While I have done pet portraiture, architectural, product and wildlife photography, my love is landscape. Being able to backpack to amazing locations with my gear is the most rewarding type of photography for me so far.
What gear are you using?
I use a Canon 5d Mark II, 16-35 2.8, 24-105 f4, 70-200 f4, and a Sigma 150mm 2.8 macro. I think if you have a vision of what you want to portray or create, almost any camera would work. My 8 year old son amazes me all the time with just a point and shoot. It really depends on what your end goal is. Buy the best equipment you can afford.
What’s your favorite lens and why?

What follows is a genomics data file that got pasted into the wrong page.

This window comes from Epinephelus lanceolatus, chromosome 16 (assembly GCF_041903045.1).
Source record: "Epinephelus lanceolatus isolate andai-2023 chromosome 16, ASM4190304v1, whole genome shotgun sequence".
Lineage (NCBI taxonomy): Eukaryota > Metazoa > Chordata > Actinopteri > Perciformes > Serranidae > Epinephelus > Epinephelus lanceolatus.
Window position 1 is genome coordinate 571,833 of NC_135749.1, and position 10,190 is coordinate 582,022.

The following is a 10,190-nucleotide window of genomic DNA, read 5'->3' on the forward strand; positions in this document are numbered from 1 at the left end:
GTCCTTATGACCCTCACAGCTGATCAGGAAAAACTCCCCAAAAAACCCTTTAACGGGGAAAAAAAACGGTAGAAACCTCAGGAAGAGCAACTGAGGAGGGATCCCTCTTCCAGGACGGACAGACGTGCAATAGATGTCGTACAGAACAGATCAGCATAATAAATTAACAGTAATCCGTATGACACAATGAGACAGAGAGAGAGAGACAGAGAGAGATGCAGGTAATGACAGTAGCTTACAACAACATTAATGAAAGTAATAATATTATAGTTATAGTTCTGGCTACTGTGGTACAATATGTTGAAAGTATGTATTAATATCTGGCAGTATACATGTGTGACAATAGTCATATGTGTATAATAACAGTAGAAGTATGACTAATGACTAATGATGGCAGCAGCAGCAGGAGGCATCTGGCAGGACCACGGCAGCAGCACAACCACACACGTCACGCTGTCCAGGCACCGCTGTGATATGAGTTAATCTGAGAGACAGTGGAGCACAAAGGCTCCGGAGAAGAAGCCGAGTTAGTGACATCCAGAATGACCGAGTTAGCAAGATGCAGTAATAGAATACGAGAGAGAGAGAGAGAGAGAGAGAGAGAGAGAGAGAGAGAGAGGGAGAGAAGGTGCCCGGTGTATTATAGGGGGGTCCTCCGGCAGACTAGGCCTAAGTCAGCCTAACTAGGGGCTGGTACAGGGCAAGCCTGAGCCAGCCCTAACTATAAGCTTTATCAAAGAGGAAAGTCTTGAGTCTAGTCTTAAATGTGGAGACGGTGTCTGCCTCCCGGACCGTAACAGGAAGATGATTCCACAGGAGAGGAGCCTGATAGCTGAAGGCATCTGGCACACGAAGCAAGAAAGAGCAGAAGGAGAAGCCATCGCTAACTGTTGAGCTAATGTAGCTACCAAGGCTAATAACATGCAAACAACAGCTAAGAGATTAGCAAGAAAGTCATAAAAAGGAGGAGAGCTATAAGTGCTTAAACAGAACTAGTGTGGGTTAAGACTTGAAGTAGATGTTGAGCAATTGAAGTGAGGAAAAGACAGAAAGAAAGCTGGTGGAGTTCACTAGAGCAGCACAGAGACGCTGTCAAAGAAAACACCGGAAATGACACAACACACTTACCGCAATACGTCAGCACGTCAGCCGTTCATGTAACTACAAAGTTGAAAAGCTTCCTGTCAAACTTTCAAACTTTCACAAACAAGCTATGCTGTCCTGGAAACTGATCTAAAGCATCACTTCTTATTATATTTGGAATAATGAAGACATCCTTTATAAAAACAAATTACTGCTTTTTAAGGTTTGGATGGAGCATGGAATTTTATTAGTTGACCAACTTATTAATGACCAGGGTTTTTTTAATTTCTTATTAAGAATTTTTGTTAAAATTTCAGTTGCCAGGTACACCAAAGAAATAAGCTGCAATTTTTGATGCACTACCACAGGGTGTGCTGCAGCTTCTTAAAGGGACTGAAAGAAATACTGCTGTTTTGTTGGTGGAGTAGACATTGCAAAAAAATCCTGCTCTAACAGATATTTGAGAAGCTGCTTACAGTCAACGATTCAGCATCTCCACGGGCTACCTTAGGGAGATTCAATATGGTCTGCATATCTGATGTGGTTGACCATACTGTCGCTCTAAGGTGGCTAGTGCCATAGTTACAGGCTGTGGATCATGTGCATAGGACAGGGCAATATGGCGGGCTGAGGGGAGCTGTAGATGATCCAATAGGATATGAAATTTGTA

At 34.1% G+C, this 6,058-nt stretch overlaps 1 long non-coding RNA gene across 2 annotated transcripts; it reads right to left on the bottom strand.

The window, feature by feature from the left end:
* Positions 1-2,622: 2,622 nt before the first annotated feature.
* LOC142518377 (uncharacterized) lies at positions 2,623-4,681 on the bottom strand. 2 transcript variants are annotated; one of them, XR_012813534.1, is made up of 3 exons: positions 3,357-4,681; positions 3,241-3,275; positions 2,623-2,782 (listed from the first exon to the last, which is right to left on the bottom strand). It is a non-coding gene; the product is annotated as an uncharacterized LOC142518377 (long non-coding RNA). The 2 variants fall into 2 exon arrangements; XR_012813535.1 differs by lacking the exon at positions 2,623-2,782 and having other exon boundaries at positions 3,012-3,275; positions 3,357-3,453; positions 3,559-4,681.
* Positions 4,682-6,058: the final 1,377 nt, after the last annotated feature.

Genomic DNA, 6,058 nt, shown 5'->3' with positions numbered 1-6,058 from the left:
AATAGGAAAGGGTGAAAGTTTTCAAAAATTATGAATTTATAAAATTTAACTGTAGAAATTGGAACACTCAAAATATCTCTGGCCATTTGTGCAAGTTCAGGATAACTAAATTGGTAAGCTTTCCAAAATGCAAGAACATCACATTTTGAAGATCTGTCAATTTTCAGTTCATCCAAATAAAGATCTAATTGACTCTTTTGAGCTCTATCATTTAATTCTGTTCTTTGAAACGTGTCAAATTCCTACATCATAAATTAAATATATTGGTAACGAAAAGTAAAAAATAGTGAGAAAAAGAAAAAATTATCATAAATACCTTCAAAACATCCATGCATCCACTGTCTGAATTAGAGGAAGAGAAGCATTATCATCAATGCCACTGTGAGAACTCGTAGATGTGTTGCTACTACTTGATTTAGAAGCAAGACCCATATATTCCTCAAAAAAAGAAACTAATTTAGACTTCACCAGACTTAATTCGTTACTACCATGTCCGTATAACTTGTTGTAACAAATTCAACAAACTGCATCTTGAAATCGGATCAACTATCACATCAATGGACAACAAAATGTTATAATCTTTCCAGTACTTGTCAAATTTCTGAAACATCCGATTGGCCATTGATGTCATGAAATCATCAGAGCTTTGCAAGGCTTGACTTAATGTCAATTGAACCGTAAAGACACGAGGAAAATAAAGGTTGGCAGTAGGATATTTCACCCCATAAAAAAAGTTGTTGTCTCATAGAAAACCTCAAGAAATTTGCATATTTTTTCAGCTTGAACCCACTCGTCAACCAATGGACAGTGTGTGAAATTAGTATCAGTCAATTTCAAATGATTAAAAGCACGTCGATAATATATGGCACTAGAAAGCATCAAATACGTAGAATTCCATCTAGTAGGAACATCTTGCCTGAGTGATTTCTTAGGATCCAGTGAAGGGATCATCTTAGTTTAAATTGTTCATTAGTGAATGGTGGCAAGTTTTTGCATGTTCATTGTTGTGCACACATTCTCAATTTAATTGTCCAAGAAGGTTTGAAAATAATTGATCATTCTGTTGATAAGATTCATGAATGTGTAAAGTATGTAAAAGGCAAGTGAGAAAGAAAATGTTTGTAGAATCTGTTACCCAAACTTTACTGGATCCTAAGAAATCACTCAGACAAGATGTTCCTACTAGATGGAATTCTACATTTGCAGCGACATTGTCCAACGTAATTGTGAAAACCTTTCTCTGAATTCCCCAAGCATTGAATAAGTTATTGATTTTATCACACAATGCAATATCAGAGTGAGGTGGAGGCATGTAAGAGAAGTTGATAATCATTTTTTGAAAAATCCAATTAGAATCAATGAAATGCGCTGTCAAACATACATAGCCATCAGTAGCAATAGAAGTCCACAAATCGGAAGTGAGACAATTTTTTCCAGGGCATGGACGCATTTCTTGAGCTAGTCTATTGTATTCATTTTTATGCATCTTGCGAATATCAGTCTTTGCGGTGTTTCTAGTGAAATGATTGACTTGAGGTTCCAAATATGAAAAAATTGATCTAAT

Technically it would be the Sigma 150 2.8 macro, it is sooo sharp. For landscape work I love the Canon 16-35 2.8L, it is a great lens and the sun star it creates is insane.
How are you marketing yourself?
I have always struggled a bit in this category. When I am not out shooting, I’m home with my family or processing images. I have a website, use Facebook, and post images to 500px.com. I have recently been accepted as a contributor with Arcangel-images. I enter the occasional contest and have my work up at a couple coffee shops around town in Vancouver. Early next year I will be offering one on one personal photo tours and workshops.
What’s your favorite photo you have taken?
I am sorry, but one favorite was just too hard for me to figure out. 🙂
Alpine Dream – This image is definitely one of my top favorites. This photography has everything a landscape photographer could want, great evening side light, awesome flowers, a lake, incredible sky and probably the most photogenic mountain in the Cascades. Was one of the great nights of my life.